Thinking the unthinkable


Somewhere between massive and apocalyptic, if an actual default were to ensue. That’s why I’ve never understood, throughout this whole endless tragicomic melodrama, how President Obama could possibly let that happen. It seems to me that definitive action — unilateral, if necessary — to prevent the nation from suffering obvious, imminent, grievous harm is one of the duties any president must perform. Perhaps the most important duty.

Neither Obama nor anyone else in the White House wants to talk about possible doomsday scenarios, except to warn that Social Security checks might not go out on time. This is understandable. There’s no incentive for Republicans to give an inch — which would anger the Tea Party base — if they believe Obama, in the end, will ensure they never have to face the consequences of their intransigence. In any event, there will probably be some kind of deal. Won’t there?

Time grows awfully short. It’s not clear, at this point, whether House Speaker John Boehner can even get a short-term “cut, cap and balance” bill passed. A hard-core Tea Party caucus of perhaps 30 members won’t vote for a debt ceiling hike under any circumstances., which means he needs Democratic votes. Such aisle-crossing usually comes after give-and-take negotiations, but Boehner says he won’t give.

Something will probably work out. But if it doesn’t, it seems to me that Obama has no choice but to act.

Many legal scholars believe Obama could cite the 14th Amendment and assert that it requires him to make sure the nation’s credit is never “questioned,” which would obviously be the case in a default. Another theory holds that the president has the implicit power to take extraordinary measures in the face of impending national crisis. This isn’t in the same league as Abraham Lincoln’s suspension of habeas corpus as the nation careened into civil war. But one could argue that the principle is the same.

Who knows how the courts — ultimately, the U.S. Supreme Court — would react? With outrage? With deference toward presidential power? With traditional reluctance to intervene in political disputes between the two elected branches of government? It would matter, eventually. But while legal briefs were being prepared and arguments honed, Obama would have raised the debt ceiling on his own authority — and the crisis would have been averted.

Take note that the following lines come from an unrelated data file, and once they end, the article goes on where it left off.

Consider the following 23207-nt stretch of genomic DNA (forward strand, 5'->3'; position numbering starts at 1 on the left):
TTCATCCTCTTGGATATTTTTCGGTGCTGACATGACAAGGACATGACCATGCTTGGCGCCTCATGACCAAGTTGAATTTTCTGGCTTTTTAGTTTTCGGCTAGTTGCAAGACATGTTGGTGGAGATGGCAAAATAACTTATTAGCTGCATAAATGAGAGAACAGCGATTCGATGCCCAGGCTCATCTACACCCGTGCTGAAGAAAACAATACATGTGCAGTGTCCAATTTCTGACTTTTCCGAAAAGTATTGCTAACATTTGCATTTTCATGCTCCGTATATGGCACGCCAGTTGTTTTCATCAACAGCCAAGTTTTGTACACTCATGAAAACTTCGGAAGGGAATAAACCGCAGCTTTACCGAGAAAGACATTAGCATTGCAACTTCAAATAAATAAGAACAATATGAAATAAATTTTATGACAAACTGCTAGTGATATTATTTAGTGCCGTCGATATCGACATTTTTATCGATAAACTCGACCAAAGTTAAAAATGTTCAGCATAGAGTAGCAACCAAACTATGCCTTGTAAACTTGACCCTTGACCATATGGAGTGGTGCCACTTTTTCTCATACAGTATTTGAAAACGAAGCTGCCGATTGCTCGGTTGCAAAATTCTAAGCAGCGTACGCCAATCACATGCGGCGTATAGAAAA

Of course, there would be immediate calls from Tea Party Republicans to open impeachment proceedings against the president. I have no idea how far they’d get; my hunch is, not very. Still, it would be one more thing — a big thing — for Obama to deal with as he fights for reelection. But the president may not have a choice. By any theory of the presidency, his responsibilities have to include stopping the country from hurling itself off a cliff.

Eugene Robinson writes a twice-a-week column on politics and culture, contributes to the PostPartisan blog, and hosts a weekly online chat with readers. In a three-decade career at The Post, Robinson has been city hall reporter, city editor, foreign correspondent in Buenos Aires and London, foreign editor, and assistant managing editor in charge of the paper’s Style section.

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